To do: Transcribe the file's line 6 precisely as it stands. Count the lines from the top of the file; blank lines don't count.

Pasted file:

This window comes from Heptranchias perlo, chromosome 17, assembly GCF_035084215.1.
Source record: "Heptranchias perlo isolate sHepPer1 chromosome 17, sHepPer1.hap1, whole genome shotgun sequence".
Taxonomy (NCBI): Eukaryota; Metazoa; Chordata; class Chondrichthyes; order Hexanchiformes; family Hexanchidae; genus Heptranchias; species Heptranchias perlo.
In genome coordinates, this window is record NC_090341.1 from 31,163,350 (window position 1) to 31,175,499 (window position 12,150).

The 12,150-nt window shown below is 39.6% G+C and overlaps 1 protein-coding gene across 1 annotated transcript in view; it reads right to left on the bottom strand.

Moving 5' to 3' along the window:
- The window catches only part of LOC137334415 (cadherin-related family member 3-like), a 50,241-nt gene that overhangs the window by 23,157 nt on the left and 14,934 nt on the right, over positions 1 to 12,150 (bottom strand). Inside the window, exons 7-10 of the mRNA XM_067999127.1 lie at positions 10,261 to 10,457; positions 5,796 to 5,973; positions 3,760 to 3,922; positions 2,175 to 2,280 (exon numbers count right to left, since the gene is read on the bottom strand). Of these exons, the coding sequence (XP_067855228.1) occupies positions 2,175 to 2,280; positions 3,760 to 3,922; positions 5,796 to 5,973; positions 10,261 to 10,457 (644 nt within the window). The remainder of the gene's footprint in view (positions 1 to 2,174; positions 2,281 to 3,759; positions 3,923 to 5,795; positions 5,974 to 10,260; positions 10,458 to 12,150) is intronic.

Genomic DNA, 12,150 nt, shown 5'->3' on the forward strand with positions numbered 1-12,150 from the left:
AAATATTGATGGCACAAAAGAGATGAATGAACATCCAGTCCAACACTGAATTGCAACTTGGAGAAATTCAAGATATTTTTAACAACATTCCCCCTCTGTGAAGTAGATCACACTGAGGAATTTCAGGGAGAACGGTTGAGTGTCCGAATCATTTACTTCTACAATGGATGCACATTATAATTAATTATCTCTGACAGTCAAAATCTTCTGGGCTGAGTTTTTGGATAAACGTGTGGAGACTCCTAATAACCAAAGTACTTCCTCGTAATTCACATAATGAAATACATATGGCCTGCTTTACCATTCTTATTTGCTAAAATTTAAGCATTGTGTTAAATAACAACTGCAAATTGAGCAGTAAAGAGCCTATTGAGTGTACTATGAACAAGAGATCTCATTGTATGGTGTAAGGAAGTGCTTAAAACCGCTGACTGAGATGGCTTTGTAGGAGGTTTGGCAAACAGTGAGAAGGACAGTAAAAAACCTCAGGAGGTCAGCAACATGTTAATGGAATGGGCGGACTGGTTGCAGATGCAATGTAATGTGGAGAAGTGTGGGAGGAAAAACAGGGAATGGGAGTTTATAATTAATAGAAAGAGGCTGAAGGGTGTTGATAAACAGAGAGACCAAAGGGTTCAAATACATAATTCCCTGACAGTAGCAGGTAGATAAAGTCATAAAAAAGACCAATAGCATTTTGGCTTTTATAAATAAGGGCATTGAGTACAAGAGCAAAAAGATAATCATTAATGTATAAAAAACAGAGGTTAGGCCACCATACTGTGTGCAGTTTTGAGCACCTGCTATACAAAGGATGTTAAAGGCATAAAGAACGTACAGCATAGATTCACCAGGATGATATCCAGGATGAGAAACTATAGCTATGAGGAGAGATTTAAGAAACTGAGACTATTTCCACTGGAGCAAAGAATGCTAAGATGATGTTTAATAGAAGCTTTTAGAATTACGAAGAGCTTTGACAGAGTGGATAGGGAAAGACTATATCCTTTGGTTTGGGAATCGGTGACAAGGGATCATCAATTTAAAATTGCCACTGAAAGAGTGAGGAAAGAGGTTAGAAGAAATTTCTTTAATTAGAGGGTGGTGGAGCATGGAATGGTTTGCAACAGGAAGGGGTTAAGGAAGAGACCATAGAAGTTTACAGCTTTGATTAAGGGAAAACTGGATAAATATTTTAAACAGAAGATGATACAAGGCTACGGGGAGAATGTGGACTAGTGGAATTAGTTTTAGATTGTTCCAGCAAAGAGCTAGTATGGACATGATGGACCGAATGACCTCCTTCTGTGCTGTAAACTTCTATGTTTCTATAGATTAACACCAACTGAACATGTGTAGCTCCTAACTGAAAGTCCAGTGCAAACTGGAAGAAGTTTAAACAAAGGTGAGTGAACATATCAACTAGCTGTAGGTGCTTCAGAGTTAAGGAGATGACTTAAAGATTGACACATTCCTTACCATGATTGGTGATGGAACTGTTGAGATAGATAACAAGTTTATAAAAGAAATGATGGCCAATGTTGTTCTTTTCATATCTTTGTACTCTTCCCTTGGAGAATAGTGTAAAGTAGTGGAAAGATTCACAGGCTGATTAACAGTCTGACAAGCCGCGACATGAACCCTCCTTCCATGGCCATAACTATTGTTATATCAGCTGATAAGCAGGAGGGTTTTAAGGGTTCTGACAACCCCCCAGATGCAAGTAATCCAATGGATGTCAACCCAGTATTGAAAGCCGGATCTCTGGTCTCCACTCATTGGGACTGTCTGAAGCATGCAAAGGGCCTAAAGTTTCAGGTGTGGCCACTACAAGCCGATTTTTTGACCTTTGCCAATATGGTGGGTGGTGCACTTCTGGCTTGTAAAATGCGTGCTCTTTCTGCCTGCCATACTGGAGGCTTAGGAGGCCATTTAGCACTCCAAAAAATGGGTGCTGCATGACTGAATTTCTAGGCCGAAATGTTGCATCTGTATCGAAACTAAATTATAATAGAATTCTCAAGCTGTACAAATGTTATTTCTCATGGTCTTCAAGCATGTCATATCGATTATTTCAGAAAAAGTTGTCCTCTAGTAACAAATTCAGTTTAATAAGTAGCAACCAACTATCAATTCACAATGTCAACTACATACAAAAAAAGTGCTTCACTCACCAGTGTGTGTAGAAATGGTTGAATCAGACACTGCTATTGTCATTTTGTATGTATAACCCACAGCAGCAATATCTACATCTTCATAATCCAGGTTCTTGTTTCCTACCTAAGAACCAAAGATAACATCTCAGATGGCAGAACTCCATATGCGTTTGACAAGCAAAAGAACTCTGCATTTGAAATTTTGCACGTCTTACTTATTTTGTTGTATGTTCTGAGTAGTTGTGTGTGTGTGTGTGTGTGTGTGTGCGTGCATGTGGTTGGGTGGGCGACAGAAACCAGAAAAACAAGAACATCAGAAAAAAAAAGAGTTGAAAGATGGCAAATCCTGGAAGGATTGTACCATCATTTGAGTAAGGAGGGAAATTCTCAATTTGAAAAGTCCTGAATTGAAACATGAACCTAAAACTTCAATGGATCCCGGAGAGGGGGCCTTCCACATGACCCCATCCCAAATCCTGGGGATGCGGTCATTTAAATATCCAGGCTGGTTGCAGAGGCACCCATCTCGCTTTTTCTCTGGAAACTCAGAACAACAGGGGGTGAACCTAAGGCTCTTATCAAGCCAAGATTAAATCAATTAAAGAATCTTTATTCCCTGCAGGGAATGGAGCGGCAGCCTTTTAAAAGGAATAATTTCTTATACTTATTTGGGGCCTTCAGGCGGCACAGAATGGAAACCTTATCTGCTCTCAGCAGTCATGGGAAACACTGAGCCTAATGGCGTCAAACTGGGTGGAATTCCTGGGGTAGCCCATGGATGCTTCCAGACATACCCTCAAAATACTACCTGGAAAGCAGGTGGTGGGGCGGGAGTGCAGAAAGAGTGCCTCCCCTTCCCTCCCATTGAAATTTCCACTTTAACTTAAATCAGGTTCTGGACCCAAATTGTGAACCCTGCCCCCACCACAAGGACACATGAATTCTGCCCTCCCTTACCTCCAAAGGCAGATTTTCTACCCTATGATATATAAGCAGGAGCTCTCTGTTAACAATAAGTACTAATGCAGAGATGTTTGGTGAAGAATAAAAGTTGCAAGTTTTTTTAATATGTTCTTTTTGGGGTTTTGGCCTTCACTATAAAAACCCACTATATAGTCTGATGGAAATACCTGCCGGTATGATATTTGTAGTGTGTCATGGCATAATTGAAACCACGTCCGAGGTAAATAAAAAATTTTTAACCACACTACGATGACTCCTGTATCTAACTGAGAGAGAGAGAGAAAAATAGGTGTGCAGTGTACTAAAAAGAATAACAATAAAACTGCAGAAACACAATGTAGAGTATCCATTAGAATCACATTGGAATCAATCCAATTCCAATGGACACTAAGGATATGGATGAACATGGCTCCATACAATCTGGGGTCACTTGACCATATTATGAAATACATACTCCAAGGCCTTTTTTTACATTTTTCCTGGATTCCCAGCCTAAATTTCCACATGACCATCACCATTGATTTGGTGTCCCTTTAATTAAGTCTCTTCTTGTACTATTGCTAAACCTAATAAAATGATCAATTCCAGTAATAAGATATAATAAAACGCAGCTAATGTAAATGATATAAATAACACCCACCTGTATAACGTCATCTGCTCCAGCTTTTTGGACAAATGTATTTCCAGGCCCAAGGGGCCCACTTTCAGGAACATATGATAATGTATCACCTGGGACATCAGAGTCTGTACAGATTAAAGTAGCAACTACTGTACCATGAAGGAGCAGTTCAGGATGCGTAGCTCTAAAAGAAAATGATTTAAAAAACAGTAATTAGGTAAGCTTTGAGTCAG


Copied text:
Moving 5' to 3' along the window: